...that makes one's day.
Just received an email from a writer at The Detroit Free Press (Detroit, Michigan) who has compiled a list of the greatest performances at the Ford Detroit International Jazz Festival (which was one of my final big performances).
Really illustrious company, very honored.
FORD DETROIT INTERNATIONAL JAZZ FESTIVAL: 24 years of greatness
1981: Herbie Hancock Quartet
The innovative pianist played a heady, brilliant set at the Detroit Plaza Hotel at the Renaissance Center with bassist Buster Williams, drummer Tony Williams and a budding 19-year-old trumpeter named Wynton Marsalis.
1982: Miles Davis
A tenacious Prince of Darkness played high-powered jazz-rock but also "My Man's Gone Now" and the blues at Ford Auditorium with a lean sextet featuring saxophonist Bill Evans, guitarist Mike Stern, bassist Marcus Miller, drummer Al Foster and percussionist Mino Cinelu.
1983: Hugh Lawson Trio
A lovely homecoming by the Detroit-born pianist who never attained the fame of better-known contemporaries like Barry Harris and Tommy Flanagan but whose playing offered a similar reconciliation of grace and guts.
1984: Dizzy Gillespie with the J.C. Heard Orchestra The legendary trumpeter teamed at Music Hall with an orchestra led by the Detroit drummer with whom Gillespie had recorded nearly 40 years earlier, and the results were as fresh as just-brewed coffee.
1985: Toshiko Akiyoshi Orchestra
The Japanese-born composer's glorious big band -- with veteran Frank Wess leading the sax section on alto -- delivered the goods at the Hotel Pontchartrain, remaking the bebop and Ellington traditions in her image.
1986: Betty Carter
The Detroit-bred singer reinvented such songs as "I Remember You" and "What a Little Moonlight Can Do" with her trademark force-of-nature improvisation at Deejay's Lounge at the Westin Hotel in the Renaissance Center.
1987: Group award
The first Montreux in which nearly every event was free is remembered by some as the finest of them all. Headliners included Sonny Rollins, Wayne Shorter, Stephane Grappelli, Dizzy Gillespie, Wynton Marsalis, Tommy Flanagan, Barry Harris and a trumpet summit featuring Gillespie, Jon Faddis, Donald Byrd, Louis Smith, Russell Green, Johnny Trudell and the unbilled Marcus Belgrave sitting in. Rollins' incandescent tenor saxophone ranked first among equals.
1988: Sun Ra Arkestra
Ra's heliocentric orchestra stomped the blues as if playing an intergalactic rent party, reconciling the far reaches of the avant-garde with pre-bop traditionalism, tribal ritual and Afrocentrism.
1989: Roy Brooks and the Aboriginal Percussion Choir The Detroit drummer fronted some 50 percussionists, instrumentalists and African drum-dancers decked in colorful regalia -- one of the festival's greatest spectacles.
1990: "Yardbird Suite"
Produced by Detroit saxophonist Donald Walden, this Charlie Parker tribute remains the most ambitious extravaganza in festival history, featuring a big band, 18 strings, a 30-voice choir, soloists Dizzy Gillespie, Barry Harris (who wrote the arrangements), Charles McPherson, Walden and conductor Coleridge-Taylor Perkinson.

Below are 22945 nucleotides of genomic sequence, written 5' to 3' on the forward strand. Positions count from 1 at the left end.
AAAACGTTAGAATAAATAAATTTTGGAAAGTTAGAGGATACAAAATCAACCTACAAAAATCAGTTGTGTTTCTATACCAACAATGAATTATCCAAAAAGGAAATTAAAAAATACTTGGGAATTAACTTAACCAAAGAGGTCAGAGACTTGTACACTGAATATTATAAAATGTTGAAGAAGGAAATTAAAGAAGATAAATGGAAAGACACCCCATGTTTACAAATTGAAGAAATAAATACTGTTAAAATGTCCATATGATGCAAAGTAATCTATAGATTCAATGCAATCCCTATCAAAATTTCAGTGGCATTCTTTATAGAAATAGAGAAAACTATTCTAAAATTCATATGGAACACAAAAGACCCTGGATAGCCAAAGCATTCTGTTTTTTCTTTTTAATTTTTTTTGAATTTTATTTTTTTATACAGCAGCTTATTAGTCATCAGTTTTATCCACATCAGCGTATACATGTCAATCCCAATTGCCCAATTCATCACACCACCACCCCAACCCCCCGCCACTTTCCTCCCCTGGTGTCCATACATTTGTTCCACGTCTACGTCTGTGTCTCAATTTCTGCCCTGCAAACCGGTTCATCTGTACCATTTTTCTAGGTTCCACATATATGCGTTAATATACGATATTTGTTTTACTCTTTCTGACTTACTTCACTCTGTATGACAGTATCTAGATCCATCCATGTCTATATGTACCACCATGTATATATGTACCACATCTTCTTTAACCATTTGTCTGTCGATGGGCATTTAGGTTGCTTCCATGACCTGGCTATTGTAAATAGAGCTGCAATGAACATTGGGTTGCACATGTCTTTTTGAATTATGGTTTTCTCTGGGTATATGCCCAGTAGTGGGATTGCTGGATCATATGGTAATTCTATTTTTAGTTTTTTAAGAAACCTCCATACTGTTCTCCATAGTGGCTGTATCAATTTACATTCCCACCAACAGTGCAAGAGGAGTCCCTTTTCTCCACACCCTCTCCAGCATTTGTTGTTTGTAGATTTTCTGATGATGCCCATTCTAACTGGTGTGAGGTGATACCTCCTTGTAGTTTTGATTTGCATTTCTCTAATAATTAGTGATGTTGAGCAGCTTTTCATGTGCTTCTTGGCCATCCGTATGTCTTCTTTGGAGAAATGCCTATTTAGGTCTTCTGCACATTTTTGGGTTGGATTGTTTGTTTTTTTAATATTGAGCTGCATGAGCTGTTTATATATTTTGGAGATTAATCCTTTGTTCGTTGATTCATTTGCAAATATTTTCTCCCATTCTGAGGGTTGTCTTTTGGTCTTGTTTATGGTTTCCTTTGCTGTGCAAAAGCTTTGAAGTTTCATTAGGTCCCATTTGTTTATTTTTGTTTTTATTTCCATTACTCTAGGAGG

1991: McCoy Tyner Big Band
The thunderous pianist translated his expansive concepts into a rabble-rousing post-bop orchestra that energized the crowd like no else that year.
1992: Freddie Hubbard
The dynamic post-bop trumpeter reclaimed his crown as King Fredrick with a balance of sophisticated ideas, electrifying chops, chest-thumping swagger and sensitive ballad work.
1993: Charlie Haden Quartet West
The heartfelt bassist's seductive quartet with saxophonist Ernie Watts created aural film noir: music as sensual as a siren and as hard-boiled as Sam Spade.
1994: Bill Doggett
The veteran R&Borganist made a career out of rent-party ebullience, but folks left Hart Plaza moved by the sweet sincerity of his soul.
1995: Louis Hayes-Charles McPherson Reunion
Hayes on drums and McPherson on alto sax -- two of the legendary heroes from Detroit's modern jazz explosion in the '50s -- lit off supercharged bebop fireworks.
1996: Orange Then Light Blue
An adventurous octet from Boston explored challenging repertoire and arrangements as intricate as snowflakes with personality-filled players as conversant with free jazz as bebop.
1997: Manny Oquendo & Libre
Oquendo, a timbales player and leading figure in Afro-Cuban music for 50 years, led a 10-piece band that served up the most concentrated grooves you've ever heard from a salsa band.
1998: Scott Cutshall Quartet
Free jazz from a drummer-led band (featuring the great David Liebman on tenor and soprano saxophones) that breathed fire but also showed how to paint this style with a lyrical brush on John Coltrane's "Dear Lord."
1999: Elvin Jones Jazz Machine
Perched high behind his drum set, Jones, the Pontiac-born revolutionary, presided over the music like an omnipotent deity, channeling all of what jazz can be artistically, creatively and emotionally.
2000: Abbey Lincoln
The veteran singer cast a bewitching spell, delivering her own lyric poetry with expressive pitch and syncopated time, laying so far behind the beat you swore the pulse would snap, which, of course, it never did.
2001: Wallace Roney Sextet
Straddling an acoustic-electric fault line, the trumpeter -- with saxophonists Gary Bartz and Bennie Maupin in tow -- offered a thrilling Miles Davis tribute, dense with harmony and quaking rhythm, that bridged the gap between the Fillmore East in 1970 and Hart Plaza in 2001.
2002: Sonny Fortune Quartet
Pulsating with raw intensity, the veteran alto saxophonist delivered a personal take on the modal extensions of John Coltrane with an authenticity lacking in many of his younger colleagues.
2003: James Moody Quartet
At 78, the irrepressible saxophonist revealed an astonishing life force, delighting the crowd with trademark clowning but backing it up with vibrant, non-nostalgic bebop.
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FORD DETROIT INTERNATIONAL JAZZ FESTIVAL